I needed a fence that would keep the neighborhood dogs from coming around and chasing my chickens, children, or my mom and that could reliably hold in whatever livestock I decided to get in the future. The time and money budget was limited so I read all I could about farm fencing and found that high tensile electric would be the best for a perimeter fence around these 96 acres. Compared to barbed wire, In my opinion, high tensile is much safer and more effective for animals. It is also much easier to work with and less expensive than both barbed or woven wire. In some places on the farm, I was able to go 60' between posts. Woven or barbed call for a post every 10' regardless of terrain as it needs to be a physical barrier and not a psychological barrier like electric. High Tensile Electric is about 30% cheaper than barbed and woven wire would have been 3x the cost just for materials. Not to mention that woven or barbed require much more labor and time to install. Also, maintenance seems to be much easier. I go out each morning to look at my fence charger and judging by the readout I can tell if something fell on the fence or not. To determine this with woven or barbed, you would need to walk the entire fence or wait for the call from your neighbor that your animals escaped. Several times trees fell on the fence putting all the wires to the ground and once the tree is removed, the fence springs back to its original position. I doubt woven or barbed would do the same.
This was not a "beginner" fence. There are wet weather ditches taller than me that needed to be fenced. About 90% of the fence is installed through some really wild woods on rolling to steep terrain. I had to make a bulldozer trail around the perimeter before beginning to install it. There are some crazy steep parts that I couldn't put the dozer on so the trail was made with a chainsaw.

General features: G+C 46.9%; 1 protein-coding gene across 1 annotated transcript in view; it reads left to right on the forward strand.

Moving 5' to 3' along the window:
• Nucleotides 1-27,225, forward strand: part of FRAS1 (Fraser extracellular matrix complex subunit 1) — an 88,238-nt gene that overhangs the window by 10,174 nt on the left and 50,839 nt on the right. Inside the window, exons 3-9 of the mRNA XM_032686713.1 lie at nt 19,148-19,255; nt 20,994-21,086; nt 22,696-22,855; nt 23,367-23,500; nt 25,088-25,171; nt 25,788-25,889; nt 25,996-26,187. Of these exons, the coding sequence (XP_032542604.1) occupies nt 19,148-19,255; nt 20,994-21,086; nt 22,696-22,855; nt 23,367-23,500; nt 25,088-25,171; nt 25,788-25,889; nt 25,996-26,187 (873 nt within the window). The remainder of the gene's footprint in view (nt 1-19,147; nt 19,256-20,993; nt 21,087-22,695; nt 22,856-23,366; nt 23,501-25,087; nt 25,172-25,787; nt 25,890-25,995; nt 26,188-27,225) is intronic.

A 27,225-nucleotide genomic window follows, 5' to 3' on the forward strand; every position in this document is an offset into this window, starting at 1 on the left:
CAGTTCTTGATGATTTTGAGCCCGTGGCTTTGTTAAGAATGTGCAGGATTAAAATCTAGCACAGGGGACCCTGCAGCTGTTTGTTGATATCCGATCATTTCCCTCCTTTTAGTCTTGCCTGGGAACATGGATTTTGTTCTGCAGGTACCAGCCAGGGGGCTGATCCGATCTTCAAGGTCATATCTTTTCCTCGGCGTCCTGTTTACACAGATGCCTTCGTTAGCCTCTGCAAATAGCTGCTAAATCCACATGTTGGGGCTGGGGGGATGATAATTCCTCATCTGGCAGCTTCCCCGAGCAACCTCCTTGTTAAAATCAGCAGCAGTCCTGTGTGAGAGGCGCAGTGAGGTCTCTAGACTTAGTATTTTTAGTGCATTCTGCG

The bit exposed to the road is 5' tall with seven 12 1/2 gauge 200ksi smooth high tensile wires. The rest through the woods is 4' tall with 6 wires. I originally installed it as a 4 wire fence but my official fence tester dog, Dude, jumped right through it like it wasn't even there. I then installed 2 more wires to make it a 6 wire fence with 6-8" between wires. The fence is powered by a Stafix x6i 6 joule 12v dc charger that can power 60km of wire and came with a remote. It puts between 6 and 7000v on the fence depending on how wet or dry it has been.
I will discuss the materials and methods in detail including corner construction, wire tying and terminating, insulators, ditch crossings and the charger wiring in future posts.
I'm picky about the water myself and my family drink. I want it to be as close to wild natural water as I can get it. This house is fed by a spring that comes right out of the ground about 300' from the house near a beautiful rock bottom creek. The problem was that the pump was broken, the wiring was really rigged up and the pump was sitting on top of an 5' pile of cinder blocks inside of the spring house. This pile of block closely resembled a critter high rise apartment with many nests on each level with the poop and pee going directly into the water where the pump was fed. I don't know how the people drinking from here survived the many pathogens which must have been present in the water. My Dad had a local well installer replace the pump before we got there and I redid the wiring.
The structure itself consisted of a concrete box poured into the side of the hill with the water entering under the wall on one side. On top was a dilapidated rotten plywood structure with a piece of sheet metal on top. Obviously this all had to go.
Here's me getting all that block and the mechanicals out of the hole. I love this stuff!
Then I dug all the muck out of the bottom of the house in a thunderstorm.
Then I put it all back together in such a way that not even spiders get into it. After flushing the whole system, having the house itself re-plumbed, and installing a UV filter in the house the water tested good at the local municipal water department. Its real good water. It's spring water and I can really notice a difference in how I feel since drinking it exclusively. It also is great for bathing/showering and leaves no soapy film behind.